Tamil music composer Yuvan Shankar Raja is back with Passion Movie Makers' Pathinaru in company of lyricist Snehan. The album is being billed as Yuvan Musical.
Let's see how good the songs are:
There's an almost tribal feel to Adada En Meethu. The instrumental medley kicks up slowly, as Bella Shinde picks up the vocal reigns with Hariharan and the chorus pitches in. Finally, the whole group explodes into an ecstasy of song.
Surprisingly, this isn't really Hariharan's song; it's the female lead's number all the way, a welcome variation.
Karthik Netha's lyrics add a dash of zest to the song. Towards the end, you sense that Yuvan has tried out something different and appreciate the effort.
As is now the template in a Yuvan album, the composer himself picks up the vocals for Yaar Solli Kadhal, penned by Snehan. This one is slow with a steady rhythm, and borrows a good deal from a couple of Kaadhal Solla Vandhen's praiseworthy numbers.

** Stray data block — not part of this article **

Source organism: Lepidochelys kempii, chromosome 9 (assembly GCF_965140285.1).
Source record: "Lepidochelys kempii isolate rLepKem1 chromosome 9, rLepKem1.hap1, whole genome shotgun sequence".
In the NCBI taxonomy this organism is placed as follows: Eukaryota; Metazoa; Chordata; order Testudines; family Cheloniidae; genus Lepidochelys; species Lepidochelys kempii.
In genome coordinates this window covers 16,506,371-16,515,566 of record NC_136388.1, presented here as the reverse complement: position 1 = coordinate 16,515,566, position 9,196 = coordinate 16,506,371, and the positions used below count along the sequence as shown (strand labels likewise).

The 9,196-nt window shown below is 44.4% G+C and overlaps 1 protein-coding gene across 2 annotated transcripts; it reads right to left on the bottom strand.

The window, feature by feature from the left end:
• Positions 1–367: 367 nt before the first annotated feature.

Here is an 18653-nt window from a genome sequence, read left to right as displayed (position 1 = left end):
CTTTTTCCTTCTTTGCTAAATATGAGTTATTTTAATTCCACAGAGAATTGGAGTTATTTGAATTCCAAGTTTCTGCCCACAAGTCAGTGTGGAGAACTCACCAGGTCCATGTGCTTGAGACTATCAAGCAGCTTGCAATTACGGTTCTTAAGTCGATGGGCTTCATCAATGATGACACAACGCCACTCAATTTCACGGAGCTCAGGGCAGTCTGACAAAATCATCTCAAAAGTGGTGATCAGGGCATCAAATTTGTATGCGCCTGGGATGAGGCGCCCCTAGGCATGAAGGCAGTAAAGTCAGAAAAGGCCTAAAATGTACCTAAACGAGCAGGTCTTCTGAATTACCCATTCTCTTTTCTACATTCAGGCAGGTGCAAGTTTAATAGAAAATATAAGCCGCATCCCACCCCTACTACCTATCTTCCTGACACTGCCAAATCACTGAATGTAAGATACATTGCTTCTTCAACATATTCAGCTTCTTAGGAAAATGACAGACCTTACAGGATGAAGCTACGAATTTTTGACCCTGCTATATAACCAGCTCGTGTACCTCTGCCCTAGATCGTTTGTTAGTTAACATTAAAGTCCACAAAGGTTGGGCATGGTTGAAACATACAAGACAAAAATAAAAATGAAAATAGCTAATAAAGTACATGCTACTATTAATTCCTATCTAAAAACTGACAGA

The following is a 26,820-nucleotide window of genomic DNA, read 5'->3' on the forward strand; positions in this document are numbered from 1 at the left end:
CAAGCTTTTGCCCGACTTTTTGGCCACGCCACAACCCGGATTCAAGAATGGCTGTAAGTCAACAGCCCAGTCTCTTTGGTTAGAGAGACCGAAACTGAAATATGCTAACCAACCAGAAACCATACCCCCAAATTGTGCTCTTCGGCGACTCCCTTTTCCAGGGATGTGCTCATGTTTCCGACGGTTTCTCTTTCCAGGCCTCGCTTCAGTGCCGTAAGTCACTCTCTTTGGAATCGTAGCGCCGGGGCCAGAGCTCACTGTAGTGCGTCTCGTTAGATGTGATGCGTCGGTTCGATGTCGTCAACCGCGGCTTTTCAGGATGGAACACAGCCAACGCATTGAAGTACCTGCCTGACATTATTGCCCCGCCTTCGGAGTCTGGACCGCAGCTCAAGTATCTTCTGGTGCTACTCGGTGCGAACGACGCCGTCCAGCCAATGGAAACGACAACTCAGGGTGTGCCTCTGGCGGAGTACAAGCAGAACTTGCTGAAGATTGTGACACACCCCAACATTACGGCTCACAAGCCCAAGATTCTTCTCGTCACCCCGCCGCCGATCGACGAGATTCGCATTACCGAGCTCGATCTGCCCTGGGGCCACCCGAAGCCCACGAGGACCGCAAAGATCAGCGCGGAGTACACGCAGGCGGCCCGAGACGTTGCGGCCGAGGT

The instrumental medley for the interlude is truly mesmerizing; the shift to charanam is different as well (reminding you of one or two Ilaiyaraja classics from the 1980s). The lyrics themselves conform to the usual romantic formula; the tune, however, carries it through. It's slow, soothing and quite melodious.
What sounds like temple bells clanging and cymbals clashing brings you to the beginning of Kaatu Chedikku Kaaval, with Karthik Raja rendering the number. You've heard this sort of number among Yuvan's songs before, but it's still a pleasant listen.
The title Vaanam Namadhe gives you an indication of what sort of a song it's going to be. It is moulded along the lines of Nimirndhu Nil from Saroja. Shankar Mahadevan plays along well with the sober, subtly aggressive notes. Snehan's lyrics fit the situation. This is a conventional song, but still worth a listen.
Pathinaru's theme music meanders through sorrowful and angsty emotions, touching on the nerve-centres of songs like Yaar Solli and Kattu Chedikku, ending in a flute's lonely wail. Not spectacular, perhaps, but a pleasant listen.
Pathinaru might have plenty of Yuvan's signature tunes, but there are moments of appeal that give some depth to the album, and veer away from his template. Worth listening.